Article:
(i) To increase self-control and self-direction for people within the organization. OD tries to fit the organization to the men. and greater display of feelings and emotions. According to him. less individual competitiveness. according to him. The term µdevelopment¶ refers broadly to the nature and direction of change induced in personnel through the process of training and education. and (iv) a sense of responsibility. he appears to be biased against OD and the real distinction between OD and MD lies in between these two extremes. the former goes one step further and purports to change the entire organizational climate where the mangers work. with their existing objectives and structure. there are four attributes of effective managers in large organization. These are: (i) a positive attitude towards authority. . more attention to peer-groups. it is beneficial to make a comparison between OD and Management Development (MD) as both have some common objectives that betterment of an organization. He feels that management development reinforces the above four qualities and helps managers cultivate and develop the will to manage. Burke and Schmidt have made this difference more clear which is presented in the following table. MD tries to fit the men to the organization.(h) To help managers to manage according to relevant objectives rather than according to past practices or according to objectives which do not make sense for one¶s area of responsibility. Before making a comparison between the two. (j) To improve effectiveness of the organization. (iii) assertiveness. then would the results be functional for managing organization activity in a competitive world? Thus. and techniques adopted in both may overlap to some extent. If OD efforts train people towards anti-authority value. Difference between Management Development and OD Factors Objectives Management Development Organization Development Increasing manager¶s Changing the nature of the contributions to goal organization. whereas OD efforts within organizations may cause confusion and chaos for incoming human resources if the organization is underplayed and the humanistic dimension alone is emphasized. Based on this. Miner has drawn difference between two processes. management development has been defined as follows: ³Management development is all those activities and programmes when recognized and controlled. have substantial influence in changing the capacity of the individual to perform his assignment better and in so doing are likely to increase his potential for future management assignment. While the latter aims at developing the mangers individually for the accomplishment of better performance in organizational setting. (ii) competitiveness.´ Organization development differs from management development. However. 3. let us define management development as we have seen the definition of OD.6 OD and Management Development At this stage.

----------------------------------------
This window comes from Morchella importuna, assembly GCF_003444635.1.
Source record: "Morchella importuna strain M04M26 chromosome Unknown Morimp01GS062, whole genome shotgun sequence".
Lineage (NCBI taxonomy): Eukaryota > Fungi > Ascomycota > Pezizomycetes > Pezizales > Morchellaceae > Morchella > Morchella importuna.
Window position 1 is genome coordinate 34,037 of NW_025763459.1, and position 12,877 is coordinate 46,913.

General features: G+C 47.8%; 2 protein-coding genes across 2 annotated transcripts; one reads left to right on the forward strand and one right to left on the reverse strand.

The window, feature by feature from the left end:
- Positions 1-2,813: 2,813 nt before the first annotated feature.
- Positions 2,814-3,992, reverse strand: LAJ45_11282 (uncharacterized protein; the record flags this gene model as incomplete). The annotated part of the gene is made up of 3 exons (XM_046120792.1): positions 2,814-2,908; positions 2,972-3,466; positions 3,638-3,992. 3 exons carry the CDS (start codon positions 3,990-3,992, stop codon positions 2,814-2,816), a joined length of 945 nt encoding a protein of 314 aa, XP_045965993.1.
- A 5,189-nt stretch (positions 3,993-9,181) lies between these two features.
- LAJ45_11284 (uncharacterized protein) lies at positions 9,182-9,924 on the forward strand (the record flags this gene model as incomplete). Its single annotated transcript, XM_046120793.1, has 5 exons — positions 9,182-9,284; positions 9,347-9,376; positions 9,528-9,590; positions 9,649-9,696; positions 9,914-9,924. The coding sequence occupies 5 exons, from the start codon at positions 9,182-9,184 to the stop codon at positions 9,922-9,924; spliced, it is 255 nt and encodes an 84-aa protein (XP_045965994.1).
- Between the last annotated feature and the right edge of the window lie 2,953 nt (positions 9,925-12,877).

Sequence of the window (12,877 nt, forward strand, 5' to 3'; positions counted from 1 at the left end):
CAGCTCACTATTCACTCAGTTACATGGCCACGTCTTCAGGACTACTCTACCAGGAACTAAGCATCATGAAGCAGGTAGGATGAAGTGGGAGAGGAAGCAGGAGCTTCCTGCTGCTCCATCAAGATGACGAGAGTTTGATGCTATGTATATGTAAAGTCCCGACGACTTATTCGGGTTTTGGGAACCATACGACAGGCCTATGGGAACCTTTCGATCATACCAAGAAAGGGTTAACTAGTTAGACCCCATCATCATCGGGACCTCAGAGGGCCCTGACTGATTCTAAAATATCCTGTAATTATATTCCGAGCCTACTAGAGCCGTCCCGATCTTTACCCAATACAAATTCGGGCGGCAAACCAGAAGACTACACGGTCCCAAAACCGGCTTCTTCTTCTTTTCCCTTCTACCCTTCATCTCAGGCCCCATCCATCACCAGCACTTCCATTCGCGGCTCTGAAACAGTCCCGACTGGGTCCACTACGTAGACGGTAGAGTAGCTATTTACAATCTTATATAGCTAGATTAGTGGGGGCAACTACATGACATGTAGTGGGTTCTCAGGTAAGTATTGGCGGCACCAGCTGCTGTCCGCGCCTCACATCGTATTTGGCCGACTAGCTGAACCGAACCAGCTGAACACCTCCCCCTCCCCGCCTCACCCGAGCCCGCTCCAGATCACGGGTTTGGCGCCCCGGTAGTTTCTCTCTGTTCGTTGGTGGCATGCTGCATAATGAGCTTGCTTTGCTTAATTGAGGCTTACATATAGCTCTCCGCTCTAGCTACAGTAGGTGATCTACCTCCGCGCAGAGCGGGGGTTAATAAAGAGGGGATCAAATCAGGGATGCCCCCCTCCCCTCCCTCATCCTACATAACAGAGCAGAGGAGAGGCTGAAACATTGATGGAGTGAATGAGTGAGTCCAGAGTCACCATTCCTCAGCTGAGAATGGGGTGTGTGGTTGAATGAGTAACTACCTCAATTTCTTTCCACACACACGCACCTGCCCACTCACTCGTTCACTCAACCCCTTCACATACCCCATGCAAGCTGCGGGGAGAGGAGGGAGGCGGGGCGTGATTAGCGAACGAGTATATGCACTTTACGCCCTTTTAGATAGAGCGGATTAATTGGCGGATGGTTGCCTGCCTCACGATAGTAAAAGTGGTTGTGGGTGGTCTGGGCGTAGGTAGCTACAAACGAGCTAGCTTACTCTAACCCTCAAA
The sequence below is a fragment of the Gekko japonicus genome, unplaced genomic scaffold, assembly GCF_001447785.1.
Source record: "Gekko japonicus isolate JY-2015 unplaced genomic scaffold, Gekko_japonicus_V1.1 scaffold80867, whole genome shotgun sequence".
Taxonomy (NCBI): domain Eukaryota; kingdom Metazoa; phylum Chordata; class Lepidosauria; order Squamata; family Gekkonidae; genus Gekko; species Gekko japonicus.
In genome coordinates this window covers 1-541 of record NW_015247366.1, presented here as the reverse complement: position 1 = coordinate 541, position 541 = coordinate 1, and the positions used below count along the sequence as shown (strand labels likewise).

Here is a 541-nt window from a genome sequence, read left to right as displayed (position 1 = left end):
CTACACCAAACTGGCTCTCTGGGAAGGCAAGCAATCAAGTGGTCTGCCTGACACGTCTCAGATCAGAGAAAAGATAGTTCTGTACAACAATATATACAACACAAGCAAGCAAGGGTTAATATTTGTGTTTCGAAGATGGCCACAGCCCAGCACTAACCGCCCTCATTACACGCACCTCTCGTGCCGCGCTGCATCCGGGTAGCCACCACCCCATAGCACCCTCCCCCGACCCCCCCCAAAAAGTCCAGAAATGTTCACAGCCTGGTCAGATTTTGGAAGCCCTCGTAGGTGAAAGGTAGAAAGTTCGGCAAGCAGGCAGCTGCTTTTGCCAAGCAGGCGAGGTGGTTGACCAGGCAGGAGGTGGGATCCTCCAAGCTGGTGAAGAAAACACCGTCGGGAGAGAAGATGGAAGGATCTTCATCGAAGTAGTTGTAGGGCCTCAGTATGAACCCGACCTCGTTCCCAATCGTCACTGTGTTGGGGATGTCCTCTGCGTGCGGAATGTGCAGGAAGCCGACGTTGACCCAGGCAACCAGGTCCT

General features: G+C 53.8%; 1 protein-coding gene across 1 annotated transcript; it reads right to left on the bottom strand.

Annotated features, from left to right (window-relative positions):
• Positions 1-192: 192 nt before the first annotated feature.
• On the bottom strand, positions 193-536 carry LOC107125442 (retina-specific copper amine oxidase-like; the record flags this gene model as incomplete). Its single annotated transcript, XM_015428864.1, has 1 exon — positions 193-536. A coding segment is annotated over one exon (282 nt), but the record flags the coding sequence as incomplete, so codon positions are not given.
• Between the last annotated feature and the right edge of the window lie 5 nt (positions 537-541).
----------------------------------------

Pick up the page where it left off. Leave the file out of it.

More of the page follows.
To increase the openness of communications in all directions-vertically. horizontally. substantial disenchantment with OD became evident because of many controversial OD techniques like sensitivity training. No special requirement. Thus. To create an environment in which authority of assigned role is augmented by authority based on knowledge and skills. To place emphasis on humanistic values and goals consistent with these vales. Since OD attempts to bring comprehensive change in the organization. and laterally. Long-range strategy for organizational innovation and renewal. has invited sharp criticism as a strategy to increase organizational viability and effectiveness because many OD programmes have failed. 2. 3. 3. Train and equip employees and managers to perform better in existing organization. Trained specialists required. 3. plays key role in organizational improvement. The basic problem in a change effort which is not comprehensive is that it does not work properly unless there is a proper change in the internal environment of the organization in which people work. 6. Educative and training Short-range. To treat each human being as a complex person with a complex set of needs important in his work and his life. Problem-solving approach. In early 60s.8 Problems in Organization Development Organization development. it is quite suitable for improving organizational performance on long-term basis. . however. as a long-term strategy for organizational change.Focus Approach Time Specialist accomplishments. focus on achieving improvement in design. To increase the level of enthusiasms and personal satisfaction at all levels of the organization. 5. 4. Focus on design. OD became quite successful with many professional consultants offering high services and programmes to various organizations. Much of the enthusiasm created at the beginning of OD programmes vanished over the period of time. To increase the level of self and group responsibility in planning and its implementation. OD can be utilized for the following results in the organization: 1. By 70s. however. 7.7 Role of Organization Development Organization development. not on the managers. To increase the level of trust and mutual emotional support among all organization members.